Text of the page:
Caring for your natural fibre mattress
- Use a solid, hardwood timber slatted bed frame to get adequate, consistent airflow to the underside of your mattress.
- Turn your mattress every 6 months to evenly distribute the wear & tear and keep your mattress in a more supportive condition for longer.
- Get into the regular habit of checking for any dampness or marks - do a cursory look each time you change your sheets, and a more thorough inspection when turning your mattress.
- Air out your mattress in the sun every 6-12 months. The UV rays will help dry out any moisture, while also disrupting any bacteria’s ability to replicate and grow.
- If you notice any dampness on your natural mattress, air it out in direct sunlight or hit it with a fan or blow dryer.
- Open your windows and pop on your fan each day as soon as you get up. Sure, making the bed looks neat and tidy, but it’s actually healthier to pull off your quilt and let your mattress soak up all the fresh air it can, which helps stop mould or bacteria from growing.
- Our latex and coir mattress materials are dust mite-resistant, but they still love cotton and wool fibres, so if you’re worried, try vacuuming your mattress every other month. If you use a protector, your vacuuming can be spaced out to a few times a year.
A risk we take for natural, healthier fibres is the potential for mould to form. The above steps should help keep mould under control, but if you do discover any spots on your mattress, use a small amount of hydrogen peroxide bleach, white vinegar, or clove oil and gently rub the area, avoiding too much liquid soaking into the mattress. Wipe the mould or stain spots, then dry in the sun or direct heat source. If you did want more in depth information on mould then check out this blog!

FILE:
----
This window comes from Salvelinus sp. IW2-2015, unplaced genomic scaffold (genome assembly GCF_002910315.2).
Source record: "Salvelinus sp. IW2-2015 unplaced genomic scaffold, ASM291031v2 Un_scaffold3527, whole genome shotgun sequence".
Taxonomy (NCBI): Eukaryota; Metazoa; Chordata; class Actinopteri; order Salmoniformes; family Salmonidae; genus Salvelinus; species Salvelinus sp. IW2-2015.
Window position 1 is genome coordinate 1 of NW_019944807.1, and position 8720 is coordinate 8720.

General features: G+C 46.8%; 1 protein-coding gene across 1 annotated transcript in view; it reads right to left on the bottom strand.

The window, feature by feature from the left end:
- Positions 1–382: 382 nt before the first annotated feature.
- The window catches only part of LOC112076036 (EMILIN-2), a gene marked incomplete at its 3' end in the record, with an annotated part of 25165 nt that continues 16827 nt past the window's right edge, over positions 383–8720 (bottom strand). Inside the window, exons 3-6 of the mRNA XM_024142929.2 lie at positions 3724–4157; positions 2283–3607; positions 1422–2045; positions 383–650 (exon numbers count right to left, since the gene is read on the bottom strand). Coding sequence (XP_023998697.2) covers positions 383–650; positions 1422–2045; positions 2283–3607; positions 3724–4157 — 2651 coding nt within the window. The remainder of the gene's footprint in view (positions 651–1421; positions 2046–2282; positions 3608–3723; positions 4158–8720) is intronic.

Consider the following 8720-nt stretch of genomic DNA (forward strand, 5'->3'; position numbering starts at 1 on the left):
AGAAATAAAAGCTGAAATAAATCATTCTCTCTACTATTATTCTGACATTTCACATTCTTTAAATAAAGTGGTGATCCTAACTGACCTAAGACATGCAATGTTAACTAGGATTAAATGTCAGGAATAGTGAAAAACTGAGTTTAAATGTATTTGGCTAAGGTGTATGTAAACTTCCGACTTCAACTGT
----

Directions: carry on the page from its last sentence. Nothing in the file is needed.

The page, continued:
Caring for your natural bedding
When it comes to natural bedding accessories, there’s a growing list of fibres that are healthier and more ethical - but as with all natural products, they have slightly different care instructions. Linen bedding is the most popular bedding option right now - and for good reason. It’s incredibly durable, often lasting for a decade or more, but only if you’re using the care best suited to the material.
- Clean your fitted sheet, top sheet and pillowcases once a week to keep your sleeping environment healthy and free from bacteria. If you’re worried about this natural material breaking down faster, you can rest easy because linen actually gets better with every wash - provided it’s the ‘right’ kind of wash.
- To avoid shrinking and material breakdown, wash your linen sheets in lukewarm water (no warmer than 20 degrees Celsius). This temp is warm enough to kill bacteria and dissolve body oils and other dirt, but not so hot that it breaks down the fibres or shrinks your sheets.
- Choose gentle, low tox detergents to wash your sheets rather than chemicals as they’re more likely to damage your natural bedding.
- Air-dry instead of throwing your linen in the dryer to preserve the fibres and support the textile's long-term durability. If you’re in a hurry or it’s too rainy to dry outdoors, use a lower setting (not hot) for a short time, then hang indoors to finish the job.